Squeamish Girlfriend
by Pittsburgh

Dear Ed: I'm a 23 yr-old male in college in Pittsburgh and have psoriasis on my chest, back, butt, arms and legs. Fortunately it is not on my hands, face, in my hair or on my privates, as you call those parts in Flake. People don't know I have psoriasis because I keep all the evidence covered. I have been dating a girl for six months and we were getting very serious but I still had not told her about my psoriasis. I didn't know how to do it. Then I read Flake and your own experiences gave me courage. I think she had been waiting for me to take the plunge for a long time, so finally I suggested it and just said "But there's something you have to know," like you did in the book. She did not know anything about psoriasis and cooled right away. I got so far as to show her one arm and that was the end of it. Now I do not know whether to dump her because she's a closed-minded dunce, or mail her some psoriasis brochures and try again. So what advice do you have for someone who was not so lucky as you?


Ed's Response:

Dear Pittsburgh: Wish I could have been a fly on the wall during your confession to your girlfriend. Did you spend a few minutes talking about psoriasis before you "showed her"? Or did you shock her first and then try to explain? Perhaps I should have added to the scene in FLAKE you reference that the involved woman and I talked for a few moments about the disease before we ... carried on.

Obviously, an intimate relationship between a psoriatic and a non-psoriatic has to take into account the disease. It can't be ignored, but neither can it be considered too important. It sounds like—all things considered—you're pretty lucky by not suffering psoriasis in places that count most in these situations. (You may recall another scene in FLAKE where this was NOT the case and the outcome was less blissful....). Did you let your girlfriend know that your psoriasis was not a "mechanical problem"?

Prospective partners may have two reasons for "cooling" to maximum intimacy with a psoriatic. The first is what I (being a non-expert and probably misusing the term) would call "psycho-sexual"—the unsightliness just turns them off. I believe all sexually functioning human beings carry around some sort of baggage like this. It's like a three-column list. The first column is a list of physical characteristics that turn me ON, the second column is a list of physical characteristics that turn me OFF, and the third is a list of physical characteristics about which I am INDIFFERENT. The condition of a prospective lover's skin probably falls in one of those columns for everybody. A logically good mate for a psoriatic is an individual who places "skin perfection" in the third column. (I cringe to imagine someone who finds psoriasis lesions a "turn on.")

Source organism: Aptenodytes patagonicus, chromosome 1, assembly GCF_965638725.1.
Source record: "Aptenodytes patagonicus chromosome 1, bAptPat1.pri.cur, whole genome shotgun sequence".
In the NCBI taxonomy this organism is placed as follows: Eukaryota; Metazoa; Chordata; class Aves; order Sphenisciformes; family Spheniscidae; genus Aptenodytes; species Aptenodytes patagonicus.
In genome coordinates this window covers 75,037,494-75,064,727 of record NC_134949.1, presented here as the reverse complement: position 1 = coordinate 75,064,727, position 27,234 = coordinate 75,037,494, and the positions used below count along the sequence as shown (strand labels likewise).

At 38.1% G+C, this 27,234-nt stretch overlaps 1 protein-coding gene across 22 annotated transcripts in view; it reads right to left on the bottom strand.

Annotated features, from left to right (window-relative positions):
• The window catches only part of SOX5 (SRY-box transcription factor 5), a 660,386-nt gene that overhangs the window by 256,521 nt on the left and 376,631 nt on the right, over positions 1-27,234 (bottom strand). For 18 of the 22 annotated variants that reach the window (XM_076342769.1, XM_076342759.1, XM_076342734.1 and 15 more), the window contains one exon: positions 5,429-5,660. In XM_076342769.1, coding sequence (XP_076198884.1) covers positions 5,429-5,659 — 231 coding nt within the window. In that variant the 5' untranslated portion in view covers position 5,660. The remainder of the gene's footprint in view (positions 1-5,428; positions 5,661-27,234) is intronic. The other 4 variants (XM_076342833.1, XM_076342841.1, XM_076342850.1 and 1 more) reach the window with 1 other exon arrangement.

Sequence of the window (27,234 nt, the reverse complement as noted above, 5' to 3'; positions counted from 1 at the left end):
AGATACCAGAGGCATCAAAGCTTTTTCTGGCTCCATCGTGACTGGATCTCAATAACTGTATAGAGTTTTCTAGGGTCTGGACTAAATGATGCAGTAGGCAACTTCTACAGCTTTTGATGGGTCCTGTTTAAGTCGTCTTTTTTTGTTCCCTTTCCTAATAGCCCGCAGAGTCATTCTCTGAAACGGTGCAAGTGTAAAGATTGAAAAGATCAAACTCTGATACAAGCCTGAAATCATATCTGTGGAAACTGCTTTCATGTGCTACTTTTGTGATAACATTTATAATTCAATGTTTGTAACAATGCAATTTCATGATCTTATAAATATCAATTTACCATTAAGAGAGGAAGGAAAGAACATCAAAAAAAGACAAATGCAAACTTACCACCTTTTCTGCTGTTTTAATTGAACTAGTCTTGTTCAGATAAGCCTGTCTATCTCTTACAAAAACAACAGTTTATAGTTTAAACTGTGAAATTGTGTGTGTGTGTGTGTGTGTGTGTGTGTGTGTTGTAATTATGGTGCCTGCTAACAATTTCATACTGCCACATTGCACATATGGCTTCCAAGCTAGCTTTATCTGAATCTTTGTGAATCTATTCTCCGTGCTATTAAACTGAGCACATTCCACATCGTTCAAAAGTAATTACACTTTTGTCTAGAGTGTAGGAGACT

The second reason a prospective mate may "cool" upon learning their partner is psoriatic is simply fear. And as all knowing psoriatics realize, anyone who is afraid of our disease is simply ignorant, and I don't mean that in a pejorative sense. One of the burdens we psoriatics bear in ALL relationships is to overcome the other's fear stemming from ignorance. We owe to anyone with whom we wish to associate (intimately or not) the reassurance that our psoriasis is NOT contagious and NOT debilitating. This doesn't mean you have to walk around town wearing a sandwich sign that says "Be Not Afraid of My Psoriasis." If you can hide it, hide it; but when you can't hide it don't let ignorance rule the day!

It's up to you, P-in-P, to determine whether your girlfriend is simply turned off by unattractive skin, or if she's afraid when she need not be. If your lesions turn her off, that doesn't mean she's a bad person. Smile graciously, shake hands, be friends ... and look elsewhere for a mate. However, sending her those brochures you mentioned and trying again might not be such a bad idea. Maybe we should task the National Psoriasis Foundation to print wallet-size membership cards with this statement: "This is to certify that [NAME OF MEMBER] has psoriasis, a non-contagious skin condition, but is otherwise a very nice person with whom you should enjoy all appropriate associations." What do you think? -Ed

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